Format: DVD from personal collection on rockin’ flatscreen.
I’m not sure if I should label the movie Dave as a guilty pleasure or just a pleasure. I mean, it was nominated for Best Original Screenplay but as experience has shown, that doesn’t necessarily mean it’s a guarantee of quality. I like it, though. Aside from a couple of more serious moments, I think Dave is (and I use this word rarely) sweet. It’s also funny and is a nice reminder of when Kevin Kline could be really fun to watch.
Dave Kovic (Kevin Kline) runs a temp agency and makes extra money impersonating sitting president Bill Mitchell (also Kevin Kline), who he happens to look exactly like. This turns out to be a lucky break for Dave when he is tapped to be the president’s stand-in at an event. Although told not to speak, Dave can’t help himself. Then, when the limousine taking him home turns around after a phone call to his secret service point man Duane (Ving Rhames), Dave gets a bit nervous.
As it happens, President Mitchell has had a severe stroke during a dalliance with one of his secretaries (Laura Linney). Even if he survives, he’ll end up a vegetable. A snap decision is made by White House Chief of Staff Bob Alexander (Frank Langella) and Communications Director Alan Reed (Kevin Dunn). They ask Dave to stay on and continue impersonating Bill Mitchell.
It runs a little deeper than that, though. As it happens, Bill Mitchell’s administration is thoroughly corrupt, with much of that corruption coming from Bob Alexander. Unfortunately for Alexander, Vice President Nance (Ben Kingsley) has no scandals to exploit and seems uncorruptable, which makes him a poor fit for what Alexander wants. His goal is to find a way to tie Nance to a scandal, force him to resign, get Dave to appoint him as vice president and then have the president have “another stroke” so he can take over.
That would be a solid plot for a thriller, but Dave is an Ivan Reitman comedy, so naturally none of Bob Alexander’s plans go as scripted. Dave not only warms to the task of being the leader of the free world, he’s good at it. Even more, as someone tossed into a position of power, Dave is having fun playing at president, which causes a surge in his popularity among the American people. In fact, the only person who doesn’t seem to like the new Bill Mitchell is his wife, Ellen Mitchell (Sigourney Weaver).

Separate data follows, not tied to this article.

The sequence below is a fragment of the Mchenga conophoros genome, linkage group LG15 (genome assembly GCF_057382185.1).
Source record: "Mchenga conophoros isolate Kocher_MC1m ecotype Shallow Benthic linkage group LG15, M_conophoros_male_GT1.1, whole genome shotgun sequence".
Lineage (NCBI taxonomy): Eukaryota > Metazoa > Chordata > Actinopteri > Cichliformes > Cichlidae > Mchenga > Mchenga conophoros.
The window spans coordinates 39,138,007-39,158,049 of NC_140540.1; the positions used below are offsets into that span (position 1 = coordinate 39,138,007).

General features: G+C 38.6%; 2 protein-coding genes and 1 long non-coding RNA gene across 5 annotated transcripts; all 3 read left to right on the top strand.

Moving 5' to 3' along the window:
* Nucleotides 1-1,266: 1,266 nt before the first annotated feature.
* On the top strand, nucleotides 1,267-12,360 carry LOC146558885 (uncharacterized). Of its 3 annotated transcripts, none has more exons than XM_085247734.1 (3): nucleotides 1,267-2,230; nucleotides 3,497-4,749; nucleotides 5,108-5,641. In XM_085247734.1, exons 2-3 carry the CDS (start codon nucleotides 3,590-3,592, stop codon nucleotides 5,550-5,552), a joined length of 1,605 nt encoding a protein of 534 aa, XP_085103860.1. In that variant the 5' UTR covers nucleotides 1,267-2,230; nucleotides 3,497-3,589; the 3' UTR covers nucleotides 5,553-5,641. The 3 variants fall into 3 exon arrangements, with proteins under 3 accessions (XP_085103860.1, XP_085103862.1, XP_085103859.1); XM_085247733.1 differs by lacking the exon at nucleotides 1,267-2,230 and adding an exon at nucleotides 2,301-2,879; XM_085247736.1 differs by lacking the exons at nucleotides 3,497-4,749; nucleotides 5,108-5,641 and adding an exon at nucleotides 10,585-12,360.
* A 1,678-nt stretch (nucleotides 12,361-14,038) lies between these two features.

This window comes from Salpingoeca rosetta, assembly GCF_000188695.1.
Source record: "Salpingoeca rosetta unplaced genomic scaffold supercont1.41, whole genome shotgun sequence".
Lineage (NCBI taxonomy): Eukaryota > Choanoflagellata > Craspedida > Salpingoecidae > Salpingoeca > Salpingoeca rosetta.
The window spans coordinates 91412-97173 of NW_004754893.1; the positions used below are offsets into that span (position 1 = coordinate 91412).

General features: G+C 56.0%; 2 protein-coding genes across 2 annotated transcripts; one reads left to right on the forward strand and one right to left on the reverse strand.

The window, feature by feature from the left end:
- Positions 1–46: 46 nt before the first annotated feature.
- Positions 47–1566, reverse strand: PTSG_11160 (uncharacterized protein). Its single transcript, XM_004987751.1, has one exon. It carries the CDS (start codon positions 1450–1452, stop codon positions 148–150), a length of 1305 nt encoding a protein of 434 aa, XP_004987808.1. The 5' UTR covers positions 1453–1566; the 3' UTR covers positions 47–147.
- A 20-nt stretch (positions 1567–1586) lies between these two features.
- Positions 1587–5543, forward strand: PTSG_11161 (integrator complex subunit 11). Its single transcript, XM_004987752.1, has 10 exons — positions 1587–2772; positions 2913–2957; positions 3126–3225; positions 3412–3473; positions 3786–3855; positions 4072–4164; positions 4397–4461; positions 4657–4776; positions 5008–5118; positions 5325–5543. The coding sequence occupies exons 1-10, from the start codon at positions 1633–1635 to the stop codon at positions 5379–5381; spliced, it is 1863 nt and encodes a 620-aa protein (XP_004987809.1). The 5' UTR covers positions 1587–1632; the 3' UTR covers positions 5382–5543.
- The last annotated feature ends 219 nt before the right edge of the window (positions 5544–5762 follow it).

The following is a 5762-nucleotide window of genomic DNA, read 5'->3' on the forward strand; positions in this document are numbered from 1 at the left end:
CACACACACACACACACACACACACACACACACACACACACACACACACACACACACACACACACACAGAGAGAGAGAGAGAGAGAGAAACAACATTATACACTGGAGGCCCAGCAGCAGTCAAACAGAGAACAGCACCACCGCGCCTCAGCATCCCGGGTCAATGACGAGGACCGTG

Dave sags in the second half when it becomes too serious and preachy in places. Confronted by her actual husband’s coma, Ellen Mitchell decides to flee Washington and Dave decides to leave with her. As they sit quietly overlooking the capital, they talk about what they would do if given the chance to be back in the seat of power. So, of course, they go back. I can’t say that Dave loses the plot here, but it loses its sense of fun for much of the final half hour. There are moments that become more satisfying emotionally (revenge sells even in a comedy), but the joy of an ordinary guy thrust into the White House is lost when Dave becomes far too confident in the position.
Kevin Kline gives a good everyman performance here. Dave Kovic is likeable and funny, which is all he needs to be for us to root for him. There’s no shock in my liking Sigourney Weaver, since I tend to like her in whatever I see her in. The stand out performance for me, though is Frank Langella’s. During the course of his career, Langella has played Dracula, Nixon, and a man who kills for the opportunity to sell his soul to Satan, and yet I don’t think he’s ever played a man so coldly and calculatingly evil as Bob Alexander. It’s almost as if Dick Cheney watched this film and thought Alexander was the hero and worth emulating. He is perfect in this role: physically imposing, emotionally manipulative, and powerful.
It’s a staple of Washington comedies that we’ll get plenty of cameos from people playing themselves, and so we do. There are a number of senators who pop up for a line or two, plus the McLaughlin Group and Arnold Schwarzenegger. These are expected, of course, but still fun to see. The best small role here falls to Charles Grodin, Dave’s accountant friend who comes to the White House to help Dave with a budget problem. Ving Rhames, who plays the film as a hard-as-nails Secret Service operative who slowly mellows is fun as well, and gets one of the true moments of emotional honesty in the film.
Dave is never going to set the world on fire, but it’s also not supposed to. It’s an entertaining little piece of real-life fantasy. It’s cute if a bit over-earnest toward the end, but sometimes fun and cute is enough.
Why to watch Dave: Because Kevin Kline used to be a lot of fun.
Why not to watch: The first half is better than the second half.